While business-to-customer (B2C) and direct-to-customer (D2C) eCommerce models are widely discussed, the business-to-business (B2B) subgroup often remains elusive. However, B2B eCommerce is gaining momentum, with the B2B eCommerce market in North America predicted to reach $1.3 trillion by the end of 2023, according to Statista. In this exclusive B2B eCommerce guide, we will explore the meaning, characteristics, leading types, strategies, and the future of B2B eCommerce.
Table Of Contents:
- B2B eCommerce: Meaning and Characteristics
- The Present Form of B2B eCommerce
- Leading Types of B2B eCommerce Persisting Globally
- 8 Proven Ways to Upgrade B2B eCommerce
- The Future of B2B eCommerce
B2B eCommerce: Meaning and Characteristics:
B2B eCommerce traditionally refers to the exchange of goods and transactions between two businesses. Unlike B2C models, which involve transactions with end customers, B2B focuses on business-to-business trade. For instance, a manufacturer may engage in trade with a wholesaler or retailer. While B2B initially lagged in eCommerce adoption, the paradigm has shifted since the pandemic.
The Present Form of B2B eCommerce:
Today, businesses increasingly embrace eCommerce as their primary sales channel, leaving behind cold-calling, manual transactions, and offline marketing. The influx of tech-savvy millennials in the B2B market has fueled the digital transformation. A study by McKinsey indicates that three-fourths of buyers and sellers prefer digital self-service engagement over face-to-face deals. The demand for seamless interactions on eCommerce platforms is implicit among 87% of B2B clients. Gartner research predicts that 80% of B2B transactions will occur through digital channels by 2025.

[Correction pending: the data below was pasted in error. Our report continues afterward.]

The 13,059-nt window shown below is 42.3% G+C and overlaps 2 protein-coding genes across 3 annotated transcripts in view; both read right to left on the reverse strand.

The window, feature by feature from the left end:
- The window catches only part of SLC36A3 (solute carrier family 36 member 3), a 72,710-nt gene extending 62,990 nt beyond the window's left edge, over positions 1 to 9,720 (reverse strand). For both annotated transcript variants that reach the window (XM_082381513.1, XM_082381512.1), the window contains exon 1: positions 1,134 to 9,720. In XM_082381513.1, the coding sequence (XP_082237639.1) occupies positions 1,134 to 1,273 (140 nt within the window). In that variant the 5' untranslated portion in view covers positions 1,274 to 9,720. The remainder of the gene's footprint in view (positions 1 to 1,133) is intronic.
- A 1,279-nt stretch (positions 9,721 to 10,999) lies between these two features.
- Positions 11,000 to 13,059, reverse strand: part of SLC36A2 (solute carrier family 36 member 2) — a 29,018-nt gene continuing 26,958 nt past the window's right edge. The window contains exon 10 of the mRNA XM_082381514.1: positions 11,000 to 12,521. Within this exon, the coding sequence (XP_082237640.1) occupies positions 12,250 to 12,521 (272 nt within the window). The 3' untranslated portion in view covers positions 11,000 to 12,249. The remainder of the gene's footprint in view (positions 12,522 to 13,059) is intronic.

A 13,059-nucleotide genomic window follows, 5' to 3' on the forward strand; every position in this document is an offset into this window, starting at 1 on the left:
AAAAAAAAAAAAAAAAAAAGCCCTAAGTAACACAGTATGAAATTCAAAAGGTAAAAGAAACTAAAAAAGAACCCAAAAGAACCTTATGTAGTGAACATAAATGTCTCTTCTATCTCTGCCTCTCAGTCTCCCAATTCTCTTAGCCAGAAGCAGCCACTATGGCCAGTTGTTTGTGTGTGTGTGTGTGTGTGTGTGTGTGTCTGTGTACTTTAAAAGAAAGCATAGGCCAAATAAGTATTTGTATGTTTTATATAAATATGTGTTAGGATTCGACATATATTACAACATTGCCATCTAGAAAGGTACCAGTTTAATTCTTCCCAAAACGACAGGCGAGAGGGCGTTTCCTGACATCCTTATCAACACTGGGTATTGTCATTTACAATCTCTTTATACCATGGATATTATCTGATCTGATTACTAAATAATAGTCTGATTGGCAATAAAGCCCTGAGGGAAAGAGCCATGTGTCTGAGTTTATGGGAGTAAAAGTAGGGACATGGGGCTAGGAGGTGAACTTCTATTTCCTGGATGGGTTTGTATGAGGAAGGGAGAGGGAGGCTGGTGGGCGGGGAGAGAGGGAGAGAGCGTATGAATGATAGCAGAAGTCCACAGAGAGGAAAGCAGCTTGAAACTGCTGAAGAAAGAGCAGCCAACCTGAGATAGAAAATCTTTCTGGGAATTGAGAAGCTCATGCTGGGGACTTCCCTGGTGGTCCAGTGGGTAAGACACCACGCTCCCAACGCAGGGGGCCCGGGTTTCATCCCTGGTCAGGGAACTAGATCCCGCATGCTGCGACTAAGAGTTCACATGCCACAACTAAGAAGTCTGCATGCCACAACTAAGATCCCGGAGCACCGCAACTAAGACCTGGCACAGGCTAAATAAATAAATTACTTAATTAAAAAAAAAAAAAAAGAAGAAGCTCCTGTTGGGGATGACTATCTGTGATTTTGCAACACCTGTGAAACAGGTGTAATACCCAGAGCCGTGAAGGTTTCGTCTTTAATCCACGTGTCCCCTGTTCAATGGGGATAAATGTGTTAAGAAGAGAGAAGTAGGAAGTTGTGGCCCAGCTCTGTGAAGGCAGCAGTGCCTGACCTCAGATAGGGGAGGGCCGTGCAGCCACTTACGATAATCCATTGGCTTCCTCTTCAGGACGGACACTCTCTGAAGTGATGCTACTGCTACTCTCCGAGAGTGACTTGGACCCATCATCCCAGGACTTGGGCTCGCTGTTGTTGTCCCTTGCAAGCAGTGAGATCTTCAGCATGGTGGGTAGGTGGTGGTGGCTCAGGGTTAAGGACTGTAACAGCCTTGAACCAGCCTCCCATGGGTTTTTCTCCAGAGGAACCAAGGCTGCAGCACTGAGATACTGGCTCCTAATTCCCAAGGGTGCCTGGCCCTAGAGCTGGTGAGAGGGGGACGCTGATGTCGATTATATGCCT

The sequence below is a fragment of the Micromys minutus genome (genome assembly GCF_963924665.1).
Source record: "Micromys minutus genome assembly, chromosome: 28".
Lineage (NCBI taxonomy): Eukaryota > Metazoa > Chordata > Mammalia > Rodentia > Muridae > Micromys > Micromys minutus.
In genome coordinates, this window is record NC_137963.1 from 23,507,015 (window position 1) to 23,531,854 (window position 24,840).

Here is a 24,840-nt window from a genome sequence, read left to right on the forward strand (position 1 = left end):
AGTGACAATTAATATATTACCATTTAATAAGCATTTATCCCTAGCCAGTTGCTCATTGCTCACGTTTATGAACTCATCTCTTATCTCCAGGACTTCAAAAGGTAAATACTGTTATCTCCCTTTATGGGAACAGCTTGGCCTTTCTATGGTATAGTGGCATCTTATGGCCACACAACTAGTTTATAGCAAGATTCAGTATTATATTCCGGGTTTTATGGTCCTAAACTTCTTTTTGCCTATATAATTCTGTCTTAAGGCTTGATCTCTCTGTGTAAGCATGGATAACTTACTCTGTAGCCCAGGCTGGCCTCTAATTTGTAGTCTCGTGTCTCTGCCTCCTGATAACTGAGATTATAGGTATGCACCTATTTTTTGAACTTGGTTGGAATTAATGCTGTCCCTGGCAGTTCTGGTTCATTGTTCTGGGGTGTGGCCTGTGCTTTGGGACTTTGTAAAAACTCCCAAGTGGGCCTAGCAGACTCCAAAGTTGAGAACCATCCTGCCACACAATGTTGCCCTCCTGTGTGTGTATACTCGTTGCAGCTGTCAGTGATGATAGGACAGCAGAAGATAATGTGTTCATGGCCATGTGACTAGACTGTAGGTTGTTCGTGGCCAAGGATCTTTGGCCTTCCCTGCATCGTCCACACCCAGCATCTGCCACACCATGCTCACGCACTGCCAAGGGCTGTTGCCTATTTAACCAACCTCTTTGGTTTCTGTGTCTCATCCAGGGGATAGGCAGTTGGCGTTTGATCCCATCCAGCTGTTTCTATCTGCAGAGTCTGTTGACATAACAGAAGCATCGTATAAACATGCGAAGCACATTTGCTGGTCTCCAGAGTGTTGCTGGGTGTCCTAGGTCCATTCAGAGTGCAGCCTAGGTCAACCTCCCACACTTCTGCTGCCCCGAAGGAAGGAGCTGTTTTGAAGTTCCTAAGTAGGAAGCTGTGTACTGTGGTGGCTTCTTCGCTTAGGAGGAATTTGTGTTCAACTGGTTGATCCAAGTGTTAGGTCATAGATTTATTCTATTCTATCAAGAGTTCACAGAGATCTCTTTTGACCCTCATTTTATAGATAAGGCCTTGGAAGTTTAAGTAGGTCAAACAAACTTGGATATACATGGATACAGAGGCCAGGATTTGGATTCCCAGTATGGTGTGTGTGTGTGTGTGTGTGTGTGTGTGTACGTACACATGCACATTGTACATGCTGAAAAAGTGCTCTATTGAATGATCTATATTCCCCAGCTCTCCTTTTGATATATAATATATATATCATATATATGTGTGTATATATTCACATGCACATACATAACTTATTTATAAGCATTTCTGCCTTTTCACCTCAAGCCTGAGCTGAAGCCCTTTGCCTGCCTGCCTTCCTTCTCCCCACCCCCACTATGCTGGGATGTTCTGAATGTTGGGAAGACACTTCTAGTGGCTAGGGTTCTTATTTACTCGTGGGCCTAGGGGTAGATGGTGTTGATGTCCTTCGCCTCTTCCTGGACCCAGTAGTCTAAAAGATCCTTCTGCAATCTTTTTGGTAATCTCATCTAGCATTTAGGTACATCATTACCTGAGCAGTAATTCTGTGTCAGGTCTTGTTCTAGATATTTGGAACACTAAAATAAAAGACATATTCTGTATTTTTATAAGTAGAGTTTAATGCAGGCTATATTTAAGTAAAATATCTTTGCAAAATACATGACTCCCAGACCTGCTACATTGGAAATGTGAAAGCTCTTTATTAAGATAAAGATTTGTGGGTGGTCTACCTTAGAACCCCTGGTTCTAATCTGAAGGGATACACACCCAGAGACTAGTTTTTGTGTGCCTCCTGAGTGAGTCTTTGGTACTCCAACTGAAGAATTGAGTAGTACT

Leading Types of B2B eCommerce Persisting Globally:
- Manufacturers: Manufacturers produce goods or product parts, which they sell to wholesalers, suppliers, or retailers. With eCommerce, manufacturers can expand their reach, sell directly to customers, transcend language barriers, and build brand reputation.
- Wholesalers: Wholesalers purchase products in bulk from manufacturers and sell them to other businesses. Establishing a digital presence enables wholesalers to reach a wider audience, streamline inventory, and improve customer experience.
- Distributors: Distributors work closely with manufacturers to promote and sell their products. An online channel allows distributors to provide visibility into order processing, and shipping, and offer personalized experiences through eCommerce marketplaces.
- B2B2C: This model involves B2B businesses interacting directly with B2C companies and end consumers, providing complementary goods and services. Virtual storefronts, online applications, social commerce, and marketplaces are examples of B2B2C sales channels.
- SaaS: Software-as-a-Service companies offer their software products to other businesses on a subscription basis, aiding digital transformation and enhancing customer experience.
3 Proven Ways to Upgrade B2B eCommerce:
To enhance B2B eCommerce services, consider the following strategies:
- Emulate B2C Customer Experience: Provide faster website loading times, multiple payment methods, estimated delivery dates, expedited delivery options, low delivery charges, stock availability, and excellent product descriptions.
- Optimize B2B Order Fulfillment: Find the right logistics partners, select cost-effective shipping methods for bulkier products, optimize fulfillment speed, and consider 3PL fulfillment providers for expertise in large-volume shipping.
- Invest in EDI and ERP Technology and Automation: Leverage technologies like
1) How Does B2B eCommerce Differ from B2C eCommerce?
B2B eCommerce involves transactions between businesses, where one business sells products or services to another business. On the other hand, B2C eCommerce involves transactions between a business and individual consumers, where products or services are directly sold to the end consumer.
2) What are Some Common Misconceptions about B2B eCommerce?
Several misconceptions about B2B eCommerce have been debunked. Some of these include the belief that B2B businesses are reluctant to embrace eCommerce, that they cannot effectively engage in online communication or virtual meetings to close sales, and that they only view digital marketplaces as secondary channels rather than primary avenues for business.